Could Self-Defense Send You to Prison?

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Note: The
following is presented for informational purposes only and is not
intended to be construed as legal advice. For legal advice, consult
your attorney.

As producer
of Personal Defense TV, I’m fortunate to be involved in a lot of
training in preparation for a personal defense encounter. Situational
awareness, avoidance, threat levels, front sight, press – all are
key elements in avoiding, deescalating or winning an attempted attack.

This past season,
while training with Marty and Gila Hayes at Firearms Academy of
Seattle, I was reminded that there’s another very important component
to successful personal defense, and that’s being prepared for what
happens to you legally after being involved in a personal defense

I wouldn’t
go so far as to say I had an epiphany on the subject; after all,
legally armed citizens should have some awareness that if they’re
involved in any kind of shooting there will be an investigation.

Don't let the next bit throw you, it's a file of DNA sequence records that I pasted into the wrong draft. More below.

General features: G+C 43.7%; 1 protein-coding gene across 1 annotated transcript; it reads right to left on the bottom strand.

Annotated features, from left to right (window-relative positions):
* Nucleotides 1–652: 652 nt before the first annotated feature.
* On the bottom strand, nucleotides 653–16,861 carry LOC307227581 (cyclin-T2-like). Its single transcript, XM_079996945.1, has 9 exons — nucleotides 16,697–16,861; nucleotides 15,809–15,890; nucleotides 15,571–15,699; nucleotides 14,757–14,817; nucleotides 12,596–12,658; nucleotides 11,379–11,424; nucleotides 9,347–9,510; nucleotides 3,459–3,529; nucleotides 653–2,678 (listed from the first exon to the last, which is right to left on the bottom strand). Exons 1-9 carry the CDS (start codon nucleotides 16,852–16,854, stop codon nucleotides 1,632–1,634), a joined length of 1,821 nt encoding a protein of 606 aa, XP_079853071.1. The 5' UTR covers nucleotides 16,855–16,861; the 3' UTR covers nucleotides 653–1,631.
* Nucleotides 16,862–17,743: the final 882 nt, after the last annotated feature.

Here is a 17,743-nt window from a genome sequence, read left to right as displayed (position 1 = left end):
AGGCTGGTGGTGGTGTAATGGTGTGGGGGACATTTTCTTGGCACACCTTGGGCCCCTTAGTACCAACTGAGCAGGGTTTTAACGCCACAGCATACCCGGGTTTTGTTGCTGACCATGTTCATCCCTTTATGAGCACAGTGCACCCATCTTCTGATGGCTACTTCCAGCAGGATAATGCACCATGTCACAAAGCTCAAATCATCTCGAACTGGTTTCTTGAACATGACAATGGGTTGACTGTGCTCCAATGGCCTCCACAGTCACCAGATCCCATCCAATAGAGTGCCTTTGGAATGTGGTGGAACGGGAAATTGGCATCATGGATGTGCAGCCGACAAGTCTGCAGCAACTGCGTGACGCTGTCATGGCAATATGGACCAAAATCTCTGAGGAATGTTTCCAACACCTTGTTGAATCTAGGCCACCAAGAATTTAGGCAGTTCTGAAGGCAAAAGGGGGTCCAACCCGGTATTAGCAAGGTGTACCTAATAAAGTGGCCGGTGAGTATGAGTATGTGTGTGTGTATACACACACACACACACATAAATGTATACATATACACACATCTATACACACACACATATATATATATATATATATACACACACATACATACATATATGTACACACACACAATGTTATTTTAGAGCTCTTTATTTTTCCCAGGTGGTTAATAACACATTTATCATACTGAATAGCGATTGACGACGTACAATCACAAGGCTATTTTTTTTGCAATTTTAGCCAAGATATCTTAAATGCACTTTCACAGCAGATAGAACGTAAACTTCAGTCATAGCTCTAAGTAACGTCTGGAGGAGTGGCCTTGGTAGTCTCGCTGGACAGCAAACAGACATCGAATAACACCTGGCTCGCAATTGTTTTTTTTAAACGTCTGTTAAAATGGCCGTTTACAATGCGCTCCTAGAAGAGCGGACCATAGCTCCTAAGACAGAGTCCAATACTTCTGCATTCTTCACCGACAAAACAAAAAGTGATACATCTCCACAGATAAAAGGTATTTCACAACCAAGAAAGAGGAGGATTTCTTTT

But after speaking with Marty and Gila, the indicator light came
on in my head warning me that I really had no clue as to how precarious
the legal landscape can be after a personal defense shooting.

Marty and Gila
recognized the importance of educating armed citizens to the legal
aftermath and formed the Armed Citizens’ Legal Defense Network.
The Network consists of like-minded armed citizens across the nation
with a goal to educate members about the legalities of using deadly
force for personal defense and how to interact with the legal system
after a shooting.

A significant
benefit of the Network is an inner network of attorneys and legal
experts with experience in defending personal defense cases. Members
also have potential eligibility for financial assistance if facing
unmeritorious prosecution after a personal defense incident.

the rest of the article

15, 2010

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